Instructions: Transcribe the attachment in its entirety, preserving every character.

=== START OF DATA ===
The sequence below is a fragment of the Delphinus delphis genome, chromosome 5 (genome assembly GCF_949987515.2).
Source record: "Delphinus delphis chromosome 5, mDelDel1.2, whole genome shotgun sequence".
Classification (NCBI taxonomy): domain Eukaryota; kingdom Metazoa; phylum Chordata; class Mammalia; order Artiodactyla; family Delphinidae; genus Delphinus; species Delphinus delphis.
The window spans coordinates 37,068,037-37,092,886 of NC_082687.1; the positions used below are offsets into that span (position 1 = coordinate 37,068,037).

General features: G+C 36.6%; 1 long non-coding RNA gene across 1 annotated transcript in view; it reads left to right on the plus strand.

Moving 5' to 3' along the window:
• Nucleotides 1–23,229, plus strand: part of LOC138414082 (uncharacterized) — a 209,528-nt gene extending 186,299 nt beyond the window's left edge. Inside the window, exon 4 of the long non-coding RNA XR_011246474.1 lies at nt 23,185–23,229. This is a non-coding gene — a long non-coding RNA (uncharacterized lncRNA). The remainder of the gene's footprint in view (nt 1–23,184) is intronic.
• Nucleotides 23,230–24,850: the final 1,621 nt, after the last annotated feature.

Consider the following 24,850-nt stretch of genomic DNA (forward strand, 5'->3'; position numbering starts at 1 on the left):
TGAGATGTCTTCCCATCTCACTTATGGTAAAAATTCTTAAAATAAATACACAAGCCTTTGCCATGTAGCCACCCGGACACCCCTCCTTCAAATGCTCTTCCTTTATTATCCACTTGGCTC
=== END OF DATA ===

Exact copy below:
The sequence below is a fragment of the Delphinus delphis genome, chromosome 5 (genome assembly GCF_949987515.2).
Source record: "Delphinus delphis chromosome 5, mDelDel1.2, whole genome shotgun sequence".
Classification (NCBI taxonomy): domain Eukaryota; kingdom Metazoa; phylum Chordata; class Mammalia; order Artiodactyla; family Delphinidae; genus Delphinus; species Delphinus delphis.
The window spans coordinates 37,068,037-37,092,886 of NC_082687.1; the positions used below are offsets into that span (position 1 = coordinate 37,068,037).

General features: G+C 36.6%; 1 long non-coding RNA gene across 1 annotated transcript in view; it reads left to right on the plus strand.

Moving 5' to 3' along the window:
• Nucleotides 1–23,229, plus strand: part of LOC138414082 (uncharacterized) — a 209,528-nt gene extending 186,299 nt beyond the window's left edge. Inside the window, exon 4 of the long non-coding RNA XR_011246474.1 lies at nt 23,185–23,229. This is a non-coding gene — a long non-coding RNA (uncharacterized lncRNA). The remainder of the gene's footprint in view (nt 1–23,184) is intronic.
• Nucleotides 23,230–24,850: the final 1,621 nt, after the last annotated feature.

Consider the following 24,850-nt stretch of genomic DNA (forward strand, 5'->3'; position numbering starts at 1 on the left):
TGAGATGTCTTCCCATCTCACTTATGGTAAAAATTCTTAAAATAAATACACAAGCCTTTGCCATGTAGCCACCCGGACACCCCTCCTTCAAATGCTCTTCCTTTATTATCCACTTGGCTC